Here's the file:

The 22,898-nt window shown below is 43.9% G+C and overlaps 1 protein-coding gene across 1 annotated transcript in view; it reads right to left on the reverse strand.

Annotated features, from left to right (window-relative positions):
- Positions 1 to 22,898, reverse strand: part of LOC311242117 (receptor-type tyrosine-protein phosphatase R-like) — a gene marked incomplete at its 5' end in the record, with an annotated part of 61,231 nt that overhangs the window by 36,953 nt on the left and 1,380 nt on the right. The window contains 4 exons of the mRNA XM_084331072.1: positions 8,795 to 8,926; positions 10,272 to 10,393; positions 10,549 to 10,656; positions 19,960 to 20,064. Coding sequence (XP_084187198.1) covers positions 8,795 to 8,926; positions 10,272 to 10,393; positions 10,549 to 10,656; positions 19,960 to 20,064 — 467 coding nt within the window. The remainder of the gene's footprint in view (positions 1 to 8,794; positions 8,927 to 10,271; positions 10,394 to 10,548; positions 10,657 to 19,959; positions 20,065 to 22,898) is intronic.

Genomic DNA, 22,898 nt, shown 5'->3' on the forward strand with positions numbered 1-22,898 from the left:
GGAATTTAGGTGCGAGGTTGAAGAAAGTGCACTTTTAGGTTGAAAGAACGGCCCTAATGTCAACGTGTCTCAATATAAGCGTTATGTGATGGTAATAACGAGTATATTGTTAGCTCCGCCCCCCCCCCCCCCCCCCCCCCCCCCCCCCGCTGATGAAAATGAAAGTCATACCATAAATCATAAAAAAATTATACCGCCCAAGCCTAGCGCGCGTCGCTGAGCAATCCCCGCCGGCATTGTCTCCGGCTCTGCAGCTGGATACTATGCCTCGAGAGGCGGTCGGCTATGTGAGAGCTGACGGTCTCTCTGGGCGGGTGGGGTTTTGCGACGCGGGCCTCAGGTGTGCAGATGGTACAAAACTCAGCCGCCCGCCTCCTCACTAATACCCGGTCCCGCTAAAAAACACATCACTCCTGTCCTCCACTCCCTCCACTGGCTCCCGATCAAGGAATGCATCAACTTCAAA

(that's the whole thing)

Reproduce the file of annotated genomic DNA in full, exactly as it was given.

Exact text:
The 22,898-nt window shown below is 43.9% G+C and overlaps 1 protein-coding gene across 1 annotated transcript in view; it reads right to left on the reverse strand.

Annotated features, from left to right (window-relative positions):
- Positions 1 to 22,898, reverse strand: part of LOC311242117 (receptor-type tyrosine-protein phosphatase R-like) — a gene marked incomplete at its 5' end in the record, with an annotated part of 61,231 nt that overhangs the window by 36,953 nt on the left and 1,380 nt on the right. The window contains 4 exons of the mRNA XM_084331072.1: positions 8,795 to 8,926; positions 10,272 to 10,393; positions 10,549 to 10,656; positions 19,960 to 20,064. Coding sequence (XP_084187198.1) covers positions 8,795 to 8,926; positions 10,272 to 10,393; positions 10,549 to 10,656; positions 19,960 to 20,064 — 467 coding nt within the window. The remainder of the gene's footprint in view (positions 1 to 8,794; positions 8,927 to 10,271; positions 10,394 to 10,548; positions 10,657 to 19,959; positions 20,065 to 22,898) is intronic.

Genomic DNA, 22,898 nt, shown 5'->3' on the forward strand with positions numbered 1-22,898 from the left:
GGAATTTAGGTGCGAGGTTGAAGAAAGTGCACTTTTAGGTTGAAAGAACGGCCCTAATGTCAACGTGTCTCAATATAAGCGTTATGTGATGGTAATAACGAGTATATTGTTAGCTCCGCCCCCCCCCCCCCCCCCCCCCCCCCCCCCCGCTGATGAAAATGAAAGTCATACCATAAATCATAAAAAAATTATACCGCCCAAGCCTAGCGCGCGTCGCTGAGCAATCCCCGCCGGCATTGTCTCCGGCTCTGCAGCTGGATACTATGCCTCGAGAGGCGGTCGGCTATGTGAGAGCTGACGGTCTCTCTGGGCGGGTGGGGTTTTGCGACGCGGGCCTCAGGTGTGCAGATGGTACAAAACTCAGCCGCCCGCCTCCTCACTAATACCCGGTCCCGCTAAAAAACACATCACTCCTGTCCTCCACTCCCTCCACTGGCTCCCGATCAAGGAATGCATCAACTTCAAA